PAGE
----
Uganda ends school year early as it tries to contain growing Ebola outbreak

Uganda’s Ministry of Education and Sports has ordered schools across the country to end the school year early to prevent the spread of Ebola among schoolchildren.

Uganda declared an Ebola outbreak on September 20 this year and has since reported 135 cases and 53 deaths from the disease in seven districts across the country.

Of these cases, 23 children were infected and eight died.

The growing outbreak has prompted Uganda’s education minister and first lady, Janet Kataha Museveni, to shorten the third and final school term of the year by two weeks, which now officially ends on November 25.

“Closing schools earlier will reduce hotspots where children come into daily close contact with other children, teachers and other staff who could potentially spread the virus,” Museveni said in a statement according to sources. information.

School closures have been suggested earlier this month by Uganda’s Minister of Health Dr Jane Ruth Aceng, but was initially met with a refusal by the Uganda National Union of Teachers.

The shortening of the school year follows an unprecedented two-year school closure due to the COVID-19 pandemic, which has had a significant impact on the learning of schoolchildren across the country.

Growing Ebola outbreak is ‘worrying’

Ebola is one of the deadliest infectious diseases on the planet. Infection leads to hemorrhagic fever and death rates from the disease are on average about 50%, according to the World Health Organization. The mortality rate for this epidemic in Uganda is closer to 30%.

Almost all Ebola outbreaks have occurred in Africa, and transmission of the virus usually occurs when a person comes into contact with the bodily fluids of another infected person.

The current spread of the virus is forcing government officials, emergency responders and healthcare workers to prepare for the worst.

“We find the current situation increasingly alarming,” says Cathy Janssens, emergency medical coordinator for Doctors Without Borders stationed in Uganda.

Much of this alarm is related to where the virus has spread. “The signs are worrying. The epidemic has now spread to a large metropolitan community, and that’s not a good thing,” says Mark Feinberg, CEO of the International AIDS Vaccine Initiative (IAVI).

This current outbreak of Ebola in Uganda is a little different from most previous outbreaks. It is caused by another species of Ebola, Ebola from Sudan, for which there is no approved vaccine. Most previous outbreaks have been caused by Ebola virus from Zairefor which an effective vaccine was developed in 2018. This vaccine will not work in this epidemic.

Three experimental vaccines for Ebola from Sudan are under development and could be used in Uganda, but have not yet been tested in an outbreak scenario. Among these vaccines, one was developed by Oxford, another by the Sabin Institute and the third by IAVI and manufactured by Merck.

Recent reports have indicated that 100,000 doses of the IAVI and Merck vaccine are being released in Uganda for clinical trials. However, this vaccine exists in bulk and must be divided into doses before it can be used.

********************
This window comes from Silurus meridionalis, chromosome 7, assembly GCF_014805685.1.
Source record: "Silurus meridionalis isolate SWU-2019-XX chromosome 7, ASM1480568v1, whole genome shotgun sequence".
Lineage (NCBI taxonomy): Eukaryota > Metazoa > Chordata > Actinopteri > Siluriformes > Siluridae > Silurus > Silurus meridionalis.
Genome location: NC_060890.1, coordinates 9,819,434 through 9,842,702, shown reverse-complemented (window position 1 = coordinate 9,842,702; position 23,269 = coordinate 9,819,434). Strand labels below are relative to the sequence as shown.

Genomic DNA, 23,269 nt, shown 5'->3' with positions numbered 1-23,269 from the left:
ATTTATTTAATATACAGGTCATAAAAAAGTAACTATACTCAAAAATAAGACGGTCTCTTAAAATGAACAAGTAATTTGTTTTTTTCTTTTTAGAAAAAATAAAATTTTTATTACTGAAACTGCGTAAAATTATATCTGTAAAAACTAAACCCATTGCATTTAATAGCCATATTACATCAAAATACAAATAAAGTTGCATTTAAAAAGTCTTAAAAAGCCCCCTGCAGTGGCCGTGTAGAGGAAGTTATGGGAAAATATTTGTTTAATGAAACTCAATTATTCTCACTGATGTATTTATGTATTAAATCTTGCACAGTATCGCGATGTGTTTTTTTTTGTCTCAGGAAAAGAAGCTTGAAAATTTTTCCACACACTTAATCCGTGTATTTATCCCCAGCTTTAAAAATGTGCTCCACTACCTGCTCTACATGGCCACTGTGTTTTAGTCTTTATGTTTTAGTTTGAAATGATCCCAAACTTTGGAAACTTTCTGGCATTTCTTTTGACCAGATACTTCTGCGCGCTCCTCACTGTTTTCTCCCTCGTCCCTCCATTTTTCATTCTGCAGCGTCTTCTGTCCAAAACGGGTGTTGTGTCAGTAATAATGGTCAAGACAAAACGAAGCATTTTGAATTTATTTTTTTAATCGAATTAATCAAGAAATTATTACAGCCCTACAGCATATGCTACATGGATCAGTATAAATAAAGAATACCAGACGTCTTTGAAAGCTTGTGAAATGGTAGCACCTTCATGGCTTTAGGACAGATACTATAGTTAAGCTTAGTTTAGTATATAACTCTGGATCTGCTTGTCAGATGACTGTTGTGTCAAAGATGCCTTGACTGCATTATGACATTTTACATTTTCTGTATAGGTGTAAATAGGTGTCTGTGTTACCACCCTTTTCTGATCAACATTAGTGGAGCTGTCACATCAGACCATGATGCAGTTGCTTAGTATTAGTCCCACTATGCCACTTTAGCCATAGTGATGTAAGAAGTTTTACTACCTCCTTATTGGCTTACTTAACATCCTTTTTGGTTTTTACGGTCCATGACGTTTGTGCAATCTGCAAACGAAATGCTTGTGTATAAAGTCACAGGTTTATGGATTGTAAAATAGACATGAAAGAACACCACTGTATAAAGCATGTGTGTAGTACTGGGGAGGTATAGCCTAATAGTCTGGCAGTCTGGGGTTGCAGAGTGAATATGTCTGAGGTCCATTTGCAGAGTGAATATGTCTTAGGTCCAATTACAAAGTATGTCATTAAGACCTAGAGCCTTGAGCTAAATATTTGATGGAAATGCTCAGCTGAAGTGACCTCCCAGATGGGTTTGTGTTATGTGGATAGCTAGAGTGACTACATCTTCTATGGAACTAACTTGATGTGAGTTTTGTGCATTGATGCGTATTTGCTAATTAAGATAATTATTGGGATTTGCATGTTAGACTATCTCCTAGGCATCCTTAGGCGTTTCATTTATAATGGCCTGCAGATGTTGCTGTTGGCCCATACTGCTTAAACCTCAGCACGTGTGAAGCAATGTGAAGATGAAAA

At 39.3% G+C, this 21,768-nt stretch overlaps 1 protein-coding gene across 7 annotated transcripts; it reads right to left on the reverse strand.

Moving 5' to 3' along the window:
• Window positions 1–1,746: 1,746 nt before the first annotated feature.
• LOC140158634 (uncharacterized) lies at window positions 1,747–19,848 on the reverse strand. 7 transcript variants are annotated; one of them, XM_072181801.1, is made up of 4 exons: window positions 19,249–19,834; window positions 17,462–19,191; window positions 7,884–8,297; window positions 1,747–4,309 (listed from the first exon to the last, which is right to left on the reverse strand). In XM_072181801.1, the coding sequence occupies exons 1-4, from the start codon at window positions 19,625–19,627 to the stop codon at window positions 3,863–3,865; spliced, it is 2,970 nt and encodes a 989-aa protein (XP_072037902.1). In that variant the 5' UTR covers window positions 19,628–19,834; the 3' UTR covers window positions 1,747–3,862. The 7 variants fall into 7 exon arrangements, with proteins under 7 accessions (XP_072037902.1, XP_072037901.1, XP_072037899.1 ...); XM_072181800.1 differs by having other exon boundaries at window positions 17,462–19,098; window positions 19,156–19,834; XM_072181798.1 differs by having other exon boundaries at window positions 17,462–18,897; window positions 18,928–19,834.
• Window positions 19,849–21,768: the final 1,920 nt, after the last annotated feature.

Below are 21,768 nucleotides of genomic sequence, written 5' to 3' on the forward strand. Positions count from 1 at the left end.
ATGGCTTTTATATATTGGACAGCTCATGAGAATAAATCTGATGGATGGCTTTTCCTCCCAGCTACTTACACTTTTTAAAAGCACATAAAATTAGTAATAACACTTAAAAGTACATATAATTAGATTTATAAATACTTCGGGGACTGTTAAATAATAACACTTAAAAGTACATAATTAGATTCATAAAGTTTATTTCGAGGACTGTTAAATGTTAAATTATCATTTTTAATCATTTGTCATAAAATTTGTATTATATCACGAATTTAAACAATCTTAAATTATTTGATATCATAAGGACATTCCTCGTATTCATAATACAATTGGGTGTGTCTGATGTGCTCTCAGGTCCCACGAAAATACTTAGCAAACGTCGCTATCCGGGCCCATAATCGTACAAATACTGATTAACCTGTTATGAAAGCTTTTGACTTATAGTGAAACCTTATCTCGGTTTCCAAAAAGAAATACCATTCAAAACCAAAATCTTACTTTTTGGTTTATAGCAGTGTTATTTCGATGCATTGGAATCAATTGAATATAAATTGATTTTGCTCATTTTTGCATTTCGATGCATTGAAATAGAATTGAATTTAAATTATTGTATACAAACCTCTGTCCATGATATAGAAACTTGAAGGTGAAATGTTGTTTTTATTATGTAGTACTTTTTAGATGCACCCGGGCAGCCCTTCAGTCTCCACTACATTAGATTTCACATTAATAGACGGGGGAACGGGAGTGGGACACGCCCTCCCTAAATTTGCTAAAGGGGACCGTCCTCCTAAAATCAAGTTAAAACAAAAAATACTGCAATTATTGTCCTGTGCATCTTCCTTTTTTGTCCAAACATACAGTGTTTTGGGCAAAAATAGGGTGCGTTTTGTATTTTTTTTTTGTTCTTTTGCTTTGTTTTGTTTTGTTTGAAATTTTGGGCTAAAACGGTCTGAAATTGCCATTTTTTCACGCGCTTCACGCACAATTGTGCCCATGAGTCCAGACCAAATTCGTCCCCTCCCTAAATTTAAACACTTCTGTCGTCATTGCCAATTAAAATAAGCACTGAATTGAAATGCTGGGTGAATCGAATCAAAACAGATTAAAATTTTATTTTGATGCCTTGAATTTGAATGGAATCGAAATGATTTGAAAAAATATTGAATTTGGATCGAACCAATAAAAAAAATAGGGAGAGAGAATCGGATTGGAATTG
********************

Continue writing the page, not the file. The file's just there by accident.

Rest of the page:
Although the effectiveness of vaccines has not yet been tested in humans, it is certain that they will be effective. “The diseases are similar, the vaccines are similar, we expect the performance to be similar, but obviously we still have to prove it,” Feinberg says of the IAVI-developed vaccine.

The The WHO issued a statement on November 3 outlining its plans to begin clinical trials of candidate vaccines. The Lung Institute at Makerere University in Kampala, Uganda, will conduct the trials with support from WHO, CEPIand GAVI.

Vaccines may not be needed for this outbreak

However, there is hope that these clinical trials will not be necessary. Feinberg says, “the best-case scenario here is that the outbreak will be contained by public health measures and there won’t actually be an opportunity to test vaccine effectiveness.”

Janssens backed up that statement, saying Doctors Without Borders has “huge experience in responding to Ebola outbreaks, even when there is no vaccine available.”

It wasn’t until the end of a 2018 outbreak of Ebola virus from Zaire in the Democratic Republic of the Congo that vaccines against this type of Ebola have become available. “For us, [the lack of vaccines] didn’t bring any change to how we react,” says Janssens.

This response includes public health measures instituted by the Ministry of Health, including lockdowns, travel restrictions for close contacts of infected people, and training of village health workers in risk communication and engagement. community.

The recently announced school closures are another of the public health measures being implemented, particularly to prevent the spread among children and school staff.

Despite high death rates, all is not lost for those infected. Many are recovering, including Matthew, 7 months, and his mother.

Janssens described how the mother-son duo was able to successfully recover through treatment. “His mother was the first to be confirmed [with an Ebola infection]”, she said. “Matthew was confirmed a few days later, but both were released.”

Treatment for infected people includes intravenous fluids, drugs, and monoclonal antibodies. Proper diagnosis and treatment during the early stages of an infection leads to the most positive results.

Recovery stories, like those of Matthew and his mother, explain why emergency responders like Janssens put themselves in harm’s way to help make a difference. “That’s also why we do it. Seeing mom’s big smile and just the fact that Matthew was so hungry and moving. I mean, those are all good signs of a healthy newborn baby. 7 months, right?” she says.

“They were so happy to be able to go home. I’m very grateful to them.”

Copyright 2022 NPR. To learn more, visit

Comments are closed.